The breathtaking Dentelles de Montmirail mountain range defines the Beaumes de Venise winemaking region, with beautiful terraced vineyards clinging to its rugged slopes, spreading down to the four picturesque villages of Lafare, La Roque-Alric, Suzette and Beaumes itself. Around a hundred innovative and dynamic independent vignerons work the rich and varied geological soils brought up towards the surface when the Dentelles rose from the earth, that bring so much of the character to the wines produced here, alongside hundreds of smallholders who still follow the age-old tradition of selling the grapes of their tiny plots to the local Cave Cooperative. While the Dentelles provide shelter from the Mistral winds, the vineyards coexist with a vibrant, protected biodiversity of olive trees, fruit orchards, woods and forests that harbour flora, fauna and insects, all crucial for  sustainable and organic cultivation. And the Beaumes wines are just as impressive as these idyllic landscapes. Vines were first planted here by Greek colonisers around 600BC, and the luscious, naturally sweet Muscat de Beaumes de Venise has a history of world-renown going back centuries. A deadly frost in 1956 that destroyed olive and fruit production for a generation led to the planting of the Southern Rhône’s characteristic red grapes; Grenache Noir, Syrah, Mourvèdre and Carignan, which today’s winemakers blend into exceptional fresh, fruity red wines that officially became part of the appellation 16 years ago. And in the future, there will surely be a Beaumes de Venise white, as a combination of the terroir and modern cellar techniques produce surprising results both for an aromatic dry Muscat and explosive blends of Grenache Blanc, Viognier, Marsanne and Roussane.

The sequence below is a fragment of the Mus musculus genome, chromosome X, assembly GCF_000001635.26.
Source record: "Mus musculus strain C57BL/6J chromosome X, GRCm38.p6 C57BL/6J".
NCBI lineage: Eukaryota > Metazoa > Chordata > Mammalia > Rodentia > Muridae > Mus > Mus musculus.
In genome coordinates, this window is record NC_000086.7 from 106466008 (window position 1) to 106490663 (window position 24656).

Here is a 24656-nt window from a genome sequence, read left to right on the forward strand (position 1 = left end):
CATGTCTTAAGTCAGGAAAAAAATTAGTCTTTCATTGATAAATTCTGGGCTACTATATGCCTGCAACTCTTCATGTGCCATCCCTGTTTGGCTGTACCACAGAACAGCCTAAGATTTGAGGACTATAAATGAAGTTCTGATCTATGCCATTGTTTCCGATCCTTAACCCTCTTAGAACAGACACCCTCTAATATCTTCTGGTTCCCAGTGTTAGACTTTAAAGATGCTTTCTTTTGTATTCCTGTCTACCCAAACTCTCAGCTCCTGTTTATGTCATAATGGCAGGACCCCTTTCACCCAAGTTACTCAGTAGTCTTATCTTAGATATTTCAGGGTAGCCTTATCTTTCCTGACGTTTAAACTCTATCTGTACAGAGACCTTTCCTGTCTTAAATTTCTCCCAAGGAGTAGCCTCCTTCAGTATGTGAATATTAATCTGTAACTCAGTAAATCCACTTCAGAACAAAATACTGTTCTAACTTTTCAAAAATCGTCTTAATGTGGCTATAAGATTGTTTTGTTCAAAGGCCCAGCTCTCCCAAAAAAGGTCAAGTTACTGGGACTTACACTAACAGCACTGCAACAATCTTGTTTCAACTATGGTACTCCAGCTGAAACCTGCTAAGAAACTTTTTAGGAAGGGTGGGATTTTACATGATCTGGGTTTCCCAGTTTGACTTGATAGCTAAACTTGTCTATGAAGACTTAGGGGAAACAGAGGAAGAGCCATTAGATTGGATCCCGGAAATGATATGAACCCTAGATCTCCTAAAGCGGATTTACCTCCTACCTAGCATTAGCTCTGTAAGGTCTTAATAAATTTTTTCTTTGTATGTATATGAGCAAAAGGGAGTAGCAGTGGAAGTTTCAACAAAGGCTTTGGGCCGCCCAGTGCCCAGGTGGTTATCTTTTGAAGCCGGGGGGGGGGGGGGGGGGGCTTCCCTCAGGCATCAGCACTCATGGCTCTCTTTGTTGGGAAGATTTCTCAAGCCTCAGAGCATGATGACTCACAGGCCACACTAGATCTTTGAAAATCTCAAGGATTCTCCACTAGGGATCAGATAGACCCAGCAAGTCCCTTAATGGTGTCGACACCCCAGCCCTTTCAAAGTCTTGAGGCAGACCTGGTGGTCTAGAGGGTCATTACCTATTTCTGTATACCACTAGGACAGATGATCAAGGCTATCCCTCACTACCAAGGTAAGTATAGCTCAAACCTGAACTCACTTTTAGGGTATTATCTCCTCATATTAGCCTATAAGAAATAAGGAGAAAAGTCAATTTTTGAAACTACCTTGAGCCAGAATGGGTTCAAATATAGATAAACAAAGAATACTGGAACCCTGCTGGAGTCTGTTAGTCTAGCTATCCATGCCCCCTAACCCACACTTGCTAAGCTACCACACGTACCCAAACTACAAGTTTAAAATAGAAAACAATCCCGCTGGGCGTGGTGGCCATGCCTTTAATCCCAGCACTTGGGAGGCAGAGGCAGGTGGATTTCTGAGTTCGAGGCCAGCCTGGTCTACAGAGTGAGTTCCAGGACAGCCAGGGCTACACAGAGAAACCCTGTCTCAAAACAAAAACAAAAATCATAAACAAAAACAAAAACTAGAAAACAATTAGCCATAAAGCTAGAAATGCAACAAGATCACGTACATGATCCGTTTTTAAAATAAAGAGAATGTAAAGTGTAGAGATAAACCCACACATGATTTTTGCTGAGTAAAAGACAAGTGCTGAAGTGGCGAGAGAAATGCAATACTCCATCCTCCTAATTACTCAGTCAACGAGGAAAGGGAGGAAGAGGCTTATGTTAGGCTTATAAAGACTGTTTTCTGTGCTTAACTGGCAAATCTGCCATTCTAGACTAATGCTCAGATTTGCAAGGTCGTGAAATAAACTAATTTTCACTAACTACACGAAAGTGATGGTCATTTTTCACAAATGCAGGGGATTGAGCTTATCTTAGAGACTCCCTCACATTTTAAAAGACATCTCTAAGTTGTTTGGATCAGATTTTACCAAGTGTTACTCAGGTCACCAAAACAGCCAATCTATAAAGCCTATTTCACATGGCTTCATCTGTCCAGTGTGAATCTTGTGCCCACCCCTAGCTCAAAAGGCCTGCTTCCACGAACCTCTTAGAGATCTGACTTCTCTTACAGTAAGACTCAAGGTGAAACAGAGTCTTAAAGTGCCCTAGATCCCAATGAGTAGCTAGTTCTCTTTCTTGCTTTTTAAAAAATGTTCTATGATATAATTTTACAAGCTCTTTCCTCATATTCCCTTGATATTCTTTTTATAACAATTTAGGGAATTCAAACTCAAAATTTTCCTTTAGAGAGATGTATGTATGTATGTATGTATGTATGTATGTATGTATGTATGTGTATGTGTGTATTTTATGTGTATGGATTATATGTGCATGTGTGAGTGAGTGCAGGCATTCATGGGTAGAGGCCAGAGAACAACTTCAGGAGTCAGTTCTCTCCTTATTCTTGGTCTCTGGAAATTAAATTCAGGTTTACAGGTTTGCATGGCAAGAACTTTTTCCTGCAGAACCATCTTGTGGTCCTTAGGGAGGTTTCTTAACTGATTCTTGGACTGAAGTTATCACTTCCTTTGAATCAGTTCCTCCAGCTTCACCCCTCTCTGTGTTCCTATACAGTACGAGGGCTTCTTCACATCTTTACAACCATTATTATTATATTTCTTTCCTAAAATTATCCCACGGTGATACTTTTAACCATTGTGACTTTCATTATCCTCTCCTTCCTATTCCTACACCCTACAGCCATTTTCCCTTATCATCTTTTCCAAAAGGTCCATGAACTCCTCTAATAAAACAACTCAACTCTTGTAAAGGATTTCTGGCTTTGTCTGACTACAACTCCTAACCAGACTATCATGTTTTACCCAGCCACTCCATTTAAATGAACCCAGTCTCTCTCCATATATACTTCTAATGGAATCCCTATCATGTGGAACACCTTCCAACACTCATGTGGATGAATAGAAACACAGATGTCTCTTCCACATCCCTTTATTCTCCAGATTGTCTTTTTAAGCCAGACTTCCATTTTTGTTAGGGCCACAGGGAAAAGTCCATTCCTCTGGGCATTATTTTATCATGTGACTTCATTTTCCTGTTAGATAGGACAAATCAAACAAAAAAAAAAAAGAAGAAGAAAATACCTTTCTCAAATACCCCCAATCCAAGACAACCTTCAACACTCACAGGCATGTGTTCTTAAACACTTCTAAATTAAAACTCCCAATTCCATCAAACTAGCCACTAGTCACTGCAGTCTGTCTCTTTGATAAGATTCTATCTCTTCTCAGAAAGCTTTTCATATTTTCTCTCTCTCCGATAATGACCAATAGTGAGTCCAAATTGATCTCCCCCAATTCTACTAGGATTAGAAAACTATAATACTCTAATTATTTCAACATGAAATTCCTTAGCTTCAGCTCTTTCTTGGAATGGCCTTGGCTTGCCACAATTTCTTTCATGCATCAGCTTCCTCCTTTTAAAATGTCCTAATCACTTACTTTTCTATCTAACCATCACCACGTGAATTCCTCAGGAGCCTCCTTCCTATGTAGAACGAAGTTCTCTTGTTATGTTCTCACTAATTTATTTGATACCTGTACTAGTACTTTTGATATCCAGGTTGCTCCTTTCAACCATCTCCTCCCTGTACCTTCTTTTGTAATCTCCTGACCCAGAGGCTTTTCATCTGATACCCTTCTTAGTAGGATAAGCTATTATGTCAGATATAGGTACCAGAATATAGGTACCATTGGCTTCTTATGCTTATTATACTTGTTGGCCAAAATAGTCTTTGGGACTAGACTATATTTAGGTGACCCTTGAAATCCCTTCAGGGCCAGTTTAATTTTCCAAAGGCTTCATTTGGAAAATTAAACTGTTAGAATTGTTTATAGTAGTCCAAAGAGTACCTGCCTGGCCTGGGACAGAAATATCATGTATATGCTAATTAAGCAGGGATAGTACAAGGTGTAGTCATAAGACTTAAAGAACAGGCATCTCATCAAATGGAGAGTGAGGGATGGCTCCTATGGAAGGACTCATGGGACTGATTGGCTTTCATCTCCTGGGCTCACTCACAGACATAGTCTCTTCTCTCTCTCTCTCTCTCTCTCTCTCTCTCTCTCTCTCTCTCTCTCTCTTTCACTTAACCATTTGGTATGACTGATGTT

Most importantly, the friendly vignerons here give an enthusiastic welcome to visitors, offering not just the chance to taste wines but to explore and understand the vineyards, savour food pairings, and comfortable lodging in winery b&b’s. All of this is detailed on the  AOC Beaumes de Venise website, and below are ten top tips for a wine lover road trip. 

Domaine de Piéblanc

Vineyards in the Southern Rhône characteristically resemble a jigsaw of small parcels of vines, dotted around the countryside imbetween olive trees, wild garrigue heathland, lavender and farming land. Not the Domaine de Piéblanc, a spectacular 15 hectare vineyard that tumbles down the hillside just outside the village of Suzette. It immediately seduced Mathieu Ponson, a new generation winemaker, who recalls, ‘it was wow at first sight. The vineyard was everything I wanted; 300 metres altitude for freshness, certified organic,  a must for me,  hot days and cool nights because of the nearby Mont Ventoux, so perfect acidity. Wine is like real estate – location, location, location.’ Mathieu arrived here in 2015 to start a new life after selling his digital start-up company, declaring, ‘I may have no vigneron background but I know what kind of wines I want to make. So I found the right oenologue and vineyard consultant, set up a temporary cellar in the village of Beaumes and produced my first vintage in 2016. I guess I had no idea what I was doing though I actually think it is an advantage to be ignorant like me. I make less mistakes because I keep it simple.’

Piéblanc is in the part of the appellation reserved solely for red grape vines, with no Muscat, but that suits Mathieu fine because, ‘Syrah is the perfect expression of the terroir here.’ The big next step will be inaugurating his new cellar, where, ‘I can put all my ideas into practice. I love testing, be it terracotta amphorae, cement eggs, barrel toasting levels, grape varieties. I am not looking to make pompous wines for ageing in the cellar because what interests me is the fruit, the juiciness of the grape, so if I open a bottle of wine, then I want to finish it.’